The following statement was issued by the Belgrade Forum for a World of Equals and is reproduced here with thanks.
Twenty-three years since the beginning of Nato’s aggression on the Federal Republic of Yugoslavia (FRY), the Belgrade Forum for a World of Equals is marking 24 March, remembering this day back in 1999 when the Nato alliance launched its illegal and criminal aggression against the fallen defenders of our motherland and its murdered civilians.
This aggression was the first war on European soil waged since the end of World War 2. As the bombs and cruise missiles thrown by the most powerful military machinery in the history of civilization were busy destroying a small European country, they also destroyed the European and global security system based on the United Nations charter, the OSCE final act and the Paris charter. To this day, Europe and the world still suffer the severe consequences of that destruction.
In the process, Nato allied with the so-called KLA (‘Kosovo Liberation Army’), a separatist-terrorist formation, as its infantry wing, thus boosting separatism and terrorism.
Hypocrisy of the imperialist aggressors
At present, we are witnessing cynical calls by the USA, Britain, Germany and Nato for the observance of international law, condemning other countries for violating it. This from the countries and bodies which themselves illegally attacked the FRY without a UN security council resolution; the ones who intentionally used missiles filled with depleted uranium and other banned weapons to deliberately and indiscriminately bomb our country’s infrastructure and civilians; who killed children, women, hospital patients and civilians, and who openly conducted smear campaigns against the Serbian people in the global media.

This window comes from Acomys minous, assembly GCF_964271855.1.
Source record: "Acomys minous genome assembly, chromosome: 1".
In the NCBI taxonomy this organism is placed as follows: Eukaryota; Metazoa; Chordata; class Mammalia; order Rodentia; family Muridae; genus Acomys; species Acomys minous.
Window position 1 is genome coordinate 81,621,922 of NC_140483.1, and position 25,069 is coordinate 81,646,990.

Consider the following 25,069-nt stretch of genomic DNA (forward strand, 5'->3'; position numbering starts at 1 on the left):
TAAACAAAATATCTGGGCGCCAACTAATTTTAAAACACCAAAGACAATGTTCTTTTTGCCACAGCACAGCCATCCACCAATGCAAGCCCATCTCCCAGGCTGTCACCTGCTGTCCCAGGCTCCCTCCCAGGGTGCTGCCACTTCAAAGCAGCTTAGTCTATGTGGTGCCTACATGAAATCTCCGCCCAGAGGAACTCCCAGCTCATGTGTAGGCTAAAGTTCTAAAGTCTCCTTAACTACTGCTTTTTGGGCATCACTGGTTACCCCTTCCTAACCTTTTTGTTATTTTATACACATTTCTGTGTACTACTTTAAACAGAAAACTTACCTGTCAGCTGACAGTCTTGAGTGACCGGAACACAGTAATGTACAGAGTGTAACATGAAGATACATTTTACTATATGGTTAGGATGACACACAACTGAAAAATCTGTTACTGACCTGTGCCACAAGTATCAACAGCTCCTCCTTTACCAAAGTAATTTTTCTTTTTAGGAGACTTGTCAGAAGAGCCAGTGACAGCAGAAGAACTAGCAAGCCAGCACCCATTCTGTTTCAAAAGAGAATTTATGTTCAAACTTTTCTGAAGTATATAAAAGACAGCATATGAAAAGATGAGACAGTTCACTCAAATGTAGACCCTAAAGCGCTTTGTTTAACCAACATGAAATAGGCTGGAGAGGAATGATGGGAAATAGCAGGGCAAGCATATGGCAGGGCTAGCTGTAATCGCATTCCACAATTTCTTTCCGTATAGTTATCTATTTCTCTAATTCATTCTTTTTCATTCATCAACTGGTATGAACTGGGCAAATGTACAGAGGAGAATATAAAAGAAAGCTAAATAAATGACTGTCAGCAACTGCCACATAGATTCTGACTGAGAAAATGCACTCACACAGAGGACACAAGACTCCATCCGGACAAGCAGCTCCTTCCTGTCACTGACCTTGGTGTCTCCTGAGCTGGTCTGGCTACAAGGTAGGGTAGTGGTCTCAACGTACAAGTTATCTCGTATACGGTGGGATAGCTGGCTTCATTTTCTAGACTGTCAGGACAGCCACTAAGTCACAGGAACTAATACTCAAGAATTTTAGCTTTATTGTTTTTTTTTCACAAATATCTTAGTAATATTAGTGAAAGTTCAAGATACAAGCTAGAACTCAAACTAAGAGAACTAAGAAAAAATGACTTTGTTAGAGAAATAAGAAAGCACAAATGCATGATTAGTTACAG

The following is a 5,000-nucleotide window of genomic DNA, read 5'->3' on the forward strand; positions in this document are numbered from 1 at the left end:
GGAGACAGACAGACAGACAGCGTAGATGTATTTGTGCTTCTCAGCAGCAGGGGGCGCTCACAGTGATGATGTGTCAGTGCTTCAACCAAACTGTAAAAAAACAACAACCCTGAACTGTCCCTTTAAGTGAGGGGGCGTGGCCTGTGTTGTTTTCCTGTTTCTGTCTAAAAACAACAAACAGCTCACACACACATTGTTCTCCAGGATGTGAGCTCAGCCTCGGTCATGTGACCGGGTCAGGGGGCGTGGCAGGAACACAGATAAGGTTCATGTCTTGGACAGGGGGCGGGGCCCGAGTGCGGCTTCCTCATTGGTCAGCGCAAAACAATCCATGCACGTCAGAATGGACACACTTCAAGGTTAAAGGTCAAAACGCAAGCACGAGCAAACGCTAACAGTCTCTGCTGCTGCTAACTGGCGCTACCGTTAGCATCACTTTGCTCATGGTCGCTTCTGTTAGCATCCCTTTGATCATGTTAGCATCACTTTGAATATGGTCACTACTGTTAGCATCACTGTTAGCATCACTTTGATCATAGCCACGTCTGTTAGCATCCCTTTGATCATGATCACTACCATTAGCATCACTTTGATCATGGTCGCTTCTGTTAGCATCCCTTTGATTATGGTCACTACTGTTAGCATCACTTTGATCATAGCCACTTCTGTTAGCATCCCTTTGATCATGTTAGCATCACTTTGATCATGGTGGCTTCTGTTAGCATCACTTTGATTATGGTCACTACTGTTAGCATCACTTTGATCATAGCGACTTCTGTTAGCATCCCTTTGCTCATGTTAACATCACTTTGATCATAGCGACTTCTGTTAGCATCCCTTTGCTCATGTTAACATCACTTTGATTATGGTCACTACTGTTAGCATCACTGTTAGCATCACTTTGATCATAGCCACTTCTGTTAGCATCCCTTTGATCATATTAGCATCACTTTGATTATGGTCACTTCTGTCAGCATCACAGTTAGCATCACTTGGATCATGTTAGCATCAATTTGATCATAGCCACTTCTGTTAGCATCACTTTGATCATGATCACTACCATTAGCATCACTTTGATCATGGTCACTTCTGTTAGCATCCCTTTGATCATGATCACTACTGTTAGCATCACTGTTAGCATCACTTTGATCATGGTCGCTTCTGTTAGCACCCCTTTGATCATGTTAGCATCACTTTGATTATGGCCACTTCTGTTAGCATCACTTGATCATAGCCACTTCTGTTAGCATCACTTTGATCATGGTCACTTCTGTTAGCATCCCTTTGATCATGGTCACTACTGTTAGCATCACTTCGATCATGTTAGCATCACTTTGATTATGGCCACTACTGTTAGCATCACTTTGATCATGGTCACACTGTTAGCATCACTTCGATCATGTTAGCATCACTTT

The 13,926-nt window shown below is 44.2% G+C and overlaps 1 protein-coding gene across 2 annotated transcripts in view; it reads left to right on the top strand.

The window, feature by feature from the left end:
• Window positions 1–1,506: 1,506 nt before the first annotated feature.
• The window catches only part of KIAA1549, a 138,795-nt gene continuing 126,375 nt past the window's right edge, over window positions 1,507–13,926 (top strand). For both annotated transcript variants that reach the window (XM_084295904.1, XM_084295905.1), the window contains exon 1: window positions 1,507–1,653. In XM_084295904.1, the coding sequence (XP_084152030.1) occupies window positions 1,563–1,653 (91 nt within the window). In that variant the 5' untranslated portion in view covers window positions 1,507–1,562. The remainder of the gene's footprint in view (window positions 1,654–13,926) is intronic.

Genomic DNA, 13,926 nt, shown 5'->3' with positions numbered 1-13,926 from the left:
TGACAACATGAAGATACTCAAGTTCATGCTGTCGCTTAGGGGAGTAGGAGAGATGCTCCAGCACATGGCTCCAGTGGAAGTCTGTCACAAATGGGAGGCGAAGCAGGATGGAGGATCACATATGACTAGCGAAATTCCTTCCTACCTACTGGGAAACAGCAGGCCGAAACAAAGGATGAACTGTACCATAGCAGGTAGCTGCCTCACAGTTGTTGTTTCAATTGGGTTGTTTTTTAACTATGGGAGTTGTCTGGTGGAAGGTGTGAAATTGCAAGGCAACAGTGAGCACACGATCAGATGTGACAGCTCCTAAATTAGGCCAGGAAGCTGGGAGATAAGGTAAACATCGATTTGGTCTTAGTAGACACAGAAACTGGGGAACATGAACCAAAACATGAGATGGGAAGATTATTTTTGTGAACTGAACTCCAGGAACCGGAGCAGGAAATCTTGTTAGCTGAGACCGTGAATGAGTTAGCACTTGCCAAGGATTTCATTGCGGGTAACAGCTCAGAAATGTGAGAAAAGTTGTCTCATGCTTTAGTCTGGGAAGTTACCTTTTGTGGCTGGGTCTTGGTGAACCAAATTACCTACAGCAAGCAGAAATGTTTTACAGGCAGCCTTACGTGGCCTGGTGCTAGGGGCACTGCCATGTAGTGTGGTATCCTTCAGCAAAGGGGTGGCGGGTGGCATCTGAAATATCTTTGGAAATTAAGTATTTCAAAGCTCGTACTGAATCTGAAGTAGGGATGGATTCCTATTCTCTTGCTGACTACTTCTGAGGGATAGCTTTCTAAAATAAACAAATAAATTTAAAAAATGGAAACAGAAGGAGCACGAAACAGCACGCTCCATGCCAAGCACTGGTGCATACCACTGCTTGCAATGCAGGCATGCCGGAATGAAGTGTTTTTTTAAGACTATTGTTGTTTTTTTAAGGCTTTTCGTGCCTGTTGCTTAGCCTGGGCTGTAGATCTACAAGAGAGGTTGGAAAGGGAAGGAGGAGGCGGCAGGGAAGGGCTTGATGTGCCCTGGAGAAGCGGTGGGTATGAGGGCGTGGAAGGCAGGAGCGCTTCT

The marking of the beginning of the 1999 Nato aggression against our country is another opportunity to recall all these crimes and atrocities and to remind our public, especially the youth, of the horrors and damage the aggression caused, as well as of the many consequences that are yet to be remedied.
The precedent of aggression carried out without UN security council approval was reused in the subsequent aggressions in Afghanistan, Iraq, Libya and Syria. Nato’s aggression against Yugoslavia in 1999 was a stepping stone in bringing to life the strategy of military expansion to the east, closer to the Russian borders, which is the root cause of the Ukrainian crisis.
A genocidal attack aimed at maximum destruction
During 79 days of unrelenting attacks on the FRY, from 24 March to 10 June 1999, the mass-scale assaults of Nato warplanes and missile systems sent weapons flying from the air, the waterways and the land, with the collaboration of the KLA terrorists, the regular army of Albania, the mercenaries recruited and financed by western states, and the instructors and special operation units of the leading western countries, indiscriminately killing members of the Yugoslav armed forces and the law enforcement agencies of the Republic of Serbia, alongside civilians including children.
The onslaught destroyed cultural monuments, churches and monasteries; it devastated military, economic, strategic and traffic infrastructure, business facilities, civilian facilities and institutions, schools, kindergartens, hospitals, and even the public broadcaster – the Radio Television of Serbia, killing 16 employees there.
Over the course of its aggression, Nato carried out 2,300 airstrikes on 995 facilities across the country. Its 1,150 fighter planes launched some 420,000 projectiles with a total mass of 22,000 tons, including depleted uranium weapons.